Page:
We use some words that are important to understanding our perspective on wine. A lot of them are made up. Here’s some help when you need it.

Aromatique: This is basically how the wine smells. Wine snobs use terms like “oakey,” which is okey-dokey with us, but we’ve never actually tasted oak. Have you? Anyway, give your wine a sniff or two, kinda like you do those leftovers of uncertain vintage in your fridge before you heat them up.

Breathe: Any good wine-tasting should start with breathing. In fact, just about any activity worth doing should involve breathing. But when it comes to wine, it means letting it sit a spell before drinking. Maybe while you use the restroom. Especially if it’s not your first bottle of the night.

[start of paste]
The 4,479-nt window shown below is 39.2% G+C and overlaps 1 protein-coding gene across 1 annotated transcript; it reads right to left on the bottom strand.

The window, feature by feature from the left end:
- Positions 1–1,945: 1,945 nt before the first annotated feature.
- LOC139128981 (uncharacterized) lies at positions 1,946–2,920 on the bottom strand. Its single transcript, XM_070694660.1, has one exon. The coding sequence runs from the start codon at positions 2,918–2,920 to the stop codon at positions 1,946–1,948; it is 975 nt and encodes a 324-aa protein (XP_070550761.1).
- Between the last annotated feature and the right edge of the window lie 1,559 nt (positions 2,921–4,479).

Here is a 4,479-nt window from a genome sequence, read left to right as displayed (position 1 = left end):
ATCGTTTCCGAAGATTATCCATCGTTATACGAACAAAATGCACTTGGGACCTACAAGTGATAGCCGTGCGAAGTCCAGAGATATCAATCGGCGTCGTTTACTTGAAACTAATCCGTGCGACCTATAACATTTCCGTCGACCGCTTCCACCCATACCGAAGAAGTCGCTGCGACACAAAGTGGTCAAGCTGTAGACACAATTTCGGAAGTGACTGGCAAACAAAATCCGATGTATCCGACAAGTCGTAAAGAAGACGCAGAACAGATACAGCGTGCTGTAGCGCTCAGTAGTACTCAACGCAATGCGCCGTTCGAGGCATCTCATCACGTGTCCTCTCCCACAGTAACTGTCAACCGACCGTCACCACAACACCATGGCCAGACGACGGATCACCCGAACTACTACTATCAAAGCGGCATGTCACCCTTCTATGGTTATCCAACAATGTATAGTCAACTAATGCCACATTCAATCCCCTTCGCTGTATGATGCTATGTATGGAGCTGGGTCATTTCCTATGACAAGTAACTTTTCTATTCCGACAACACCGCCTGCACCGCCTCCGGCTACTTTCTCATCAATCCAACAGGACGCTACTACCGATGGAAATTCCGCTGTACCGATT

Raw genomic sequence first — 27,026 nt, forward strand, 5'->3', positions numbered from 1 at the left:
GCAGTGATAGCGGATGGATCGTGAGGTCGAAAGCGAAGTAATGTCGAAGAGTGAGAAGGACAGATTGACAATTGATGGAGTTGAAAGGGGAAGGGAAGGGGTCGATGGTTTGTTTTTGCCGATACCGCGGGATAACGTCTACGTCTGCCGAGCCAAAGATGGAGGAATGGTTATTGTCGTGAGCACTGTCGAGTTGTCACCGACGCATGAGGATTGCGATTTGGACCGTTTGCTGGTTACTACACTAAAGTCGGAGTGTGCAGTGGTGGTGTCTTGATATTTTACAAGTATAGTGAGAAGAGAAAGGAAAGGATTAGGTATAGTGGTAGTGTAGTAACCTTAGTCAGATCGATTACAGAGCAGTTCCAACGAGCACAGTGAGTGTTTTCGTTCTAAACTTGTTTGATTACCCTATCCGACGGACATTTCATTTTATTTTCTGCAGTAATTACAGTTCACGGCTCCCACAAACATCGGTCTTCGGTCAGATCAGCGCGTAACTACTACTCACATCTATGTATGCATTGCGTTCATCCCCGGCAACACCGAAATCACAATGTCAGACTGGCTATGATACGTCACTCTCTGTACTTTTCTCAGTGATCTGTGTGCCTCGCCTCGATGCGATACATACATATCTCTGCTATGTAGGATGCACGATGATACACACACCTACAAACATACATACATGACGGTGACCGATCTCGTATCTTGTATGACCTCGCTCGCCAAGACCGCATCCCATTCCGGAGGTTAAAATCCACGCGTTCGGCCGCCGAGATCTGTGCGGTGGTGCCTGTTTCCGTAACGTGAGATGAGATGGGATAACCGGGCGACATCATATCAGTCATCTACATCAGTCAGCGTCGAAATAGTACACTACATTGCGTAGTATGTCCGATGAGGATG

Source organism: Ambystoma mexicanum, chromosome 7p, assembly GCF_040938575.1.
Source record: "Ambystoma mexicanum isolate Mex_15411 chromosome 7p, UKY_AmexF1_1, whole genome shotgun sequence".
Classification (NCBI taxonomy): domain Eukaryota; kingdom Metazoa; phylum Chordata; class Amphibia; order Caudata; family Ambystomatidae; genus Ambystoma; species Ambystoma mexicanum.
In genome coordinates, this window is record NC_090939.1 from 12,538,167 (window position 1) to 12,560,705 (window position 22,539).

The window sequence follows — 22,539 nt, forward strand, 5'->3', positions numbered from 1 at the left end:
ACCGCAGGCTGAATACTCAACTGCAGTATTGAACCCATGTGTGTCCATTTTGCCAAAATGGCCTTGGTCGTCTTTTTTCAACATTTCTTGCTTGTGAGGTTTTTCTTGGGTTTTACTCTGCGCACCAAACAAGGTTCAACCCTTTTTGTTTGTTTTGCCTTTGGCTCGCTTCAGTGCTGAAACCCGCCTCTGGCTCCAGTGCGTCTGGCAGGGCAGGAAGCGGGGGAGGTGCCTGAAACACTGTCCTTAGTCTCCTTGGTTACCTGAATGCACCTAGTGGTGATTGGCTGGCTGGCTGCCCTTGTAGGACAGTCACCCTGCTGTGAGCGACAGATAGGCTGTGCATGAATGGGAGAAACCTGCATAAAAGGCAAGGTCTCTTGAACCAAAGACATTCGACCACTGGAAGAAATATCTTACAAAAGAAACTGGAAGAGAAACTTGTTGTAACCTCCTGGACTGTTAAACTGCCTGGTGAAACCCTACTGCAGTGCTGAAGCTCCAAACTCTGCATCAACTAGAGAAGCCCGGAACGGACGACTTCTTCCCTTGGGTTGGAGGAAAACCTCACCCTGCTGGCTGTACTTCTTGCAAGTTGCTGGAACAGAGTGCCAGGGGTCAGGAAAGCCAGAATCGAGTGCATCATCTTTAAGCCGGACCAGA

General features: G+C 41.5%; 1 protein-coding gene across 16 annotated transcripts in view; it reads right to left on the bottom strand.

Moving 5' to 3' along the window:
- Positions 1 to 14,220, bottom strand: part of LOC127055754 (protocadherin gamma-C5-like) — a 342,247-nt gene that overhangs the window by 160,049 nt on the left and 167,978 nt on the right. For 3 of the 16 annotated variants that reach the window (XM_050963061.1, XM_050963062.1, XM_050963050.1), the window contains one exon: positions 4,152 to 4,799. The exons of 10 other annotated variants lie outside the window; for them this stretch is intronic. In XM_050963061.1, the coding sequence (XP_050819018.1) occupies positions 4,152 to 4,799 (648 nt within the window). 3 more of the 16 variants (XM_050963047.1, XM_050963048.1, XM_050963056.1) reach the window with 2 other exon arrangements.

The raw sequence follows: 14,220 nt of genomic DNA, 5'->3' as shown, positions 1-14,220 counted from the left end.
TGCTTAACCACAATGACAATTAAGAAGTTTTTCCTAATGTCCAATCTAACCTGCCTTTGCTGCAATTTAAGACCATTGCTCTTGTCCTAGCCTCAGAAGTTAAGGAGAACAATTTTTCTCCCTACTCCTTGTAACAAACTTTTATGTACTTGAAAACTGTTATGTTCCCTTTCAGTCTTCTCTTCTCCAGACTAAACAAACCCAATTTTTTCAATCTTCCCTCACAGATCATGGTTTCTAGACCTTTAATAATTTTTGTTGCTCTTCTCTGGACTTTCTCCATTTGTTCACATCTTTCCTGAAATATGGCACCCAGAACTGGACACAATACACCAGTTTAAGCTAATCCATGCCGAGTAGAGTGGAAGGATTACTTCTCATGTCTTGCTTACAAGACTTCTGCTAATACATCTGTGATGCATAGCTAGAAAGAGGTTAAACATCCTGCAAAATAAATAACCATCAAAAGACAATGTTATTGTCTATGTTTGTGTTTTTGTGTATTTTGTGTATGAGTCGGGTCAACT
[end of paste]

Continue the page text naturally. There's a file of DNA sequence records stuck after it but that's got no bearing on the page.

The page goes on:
¡buen provecho: Bon appetít!

Capsule: That little thingie at the top of the bottle. (read more)

Dessert Wine: Sweet wines, typically served with dessert. The precise definition varies by country. In the U.S., any wine with an alcohol content greater than 14% is classified as a dessert wine. It also puts it into the “fortified” category which means it’s taxed higher, too. (read more)

Fulcrum: The point or support on which a lever pivots.

Swish: Some people say “swirl,” but we thought swish” sounded like shorthand for Swedish Fish, and we really like Swedish Fish.

Teetotaler: Someone who does not consume alcoholic beverages. (We aren’t that.)

Tippler: Someone who drinks alcoholic beverages, especially habitually or to excess. (via Free Online Dictionary)

Vino tinto: It’s just Spanish for red wine, but sometimes we professional reviewers slip it in just to sound fancy.

Vintner: This is a fancy-pants word for winemaker. Technically, it means wine merchant, but we Americans aren’t so particular about our usage.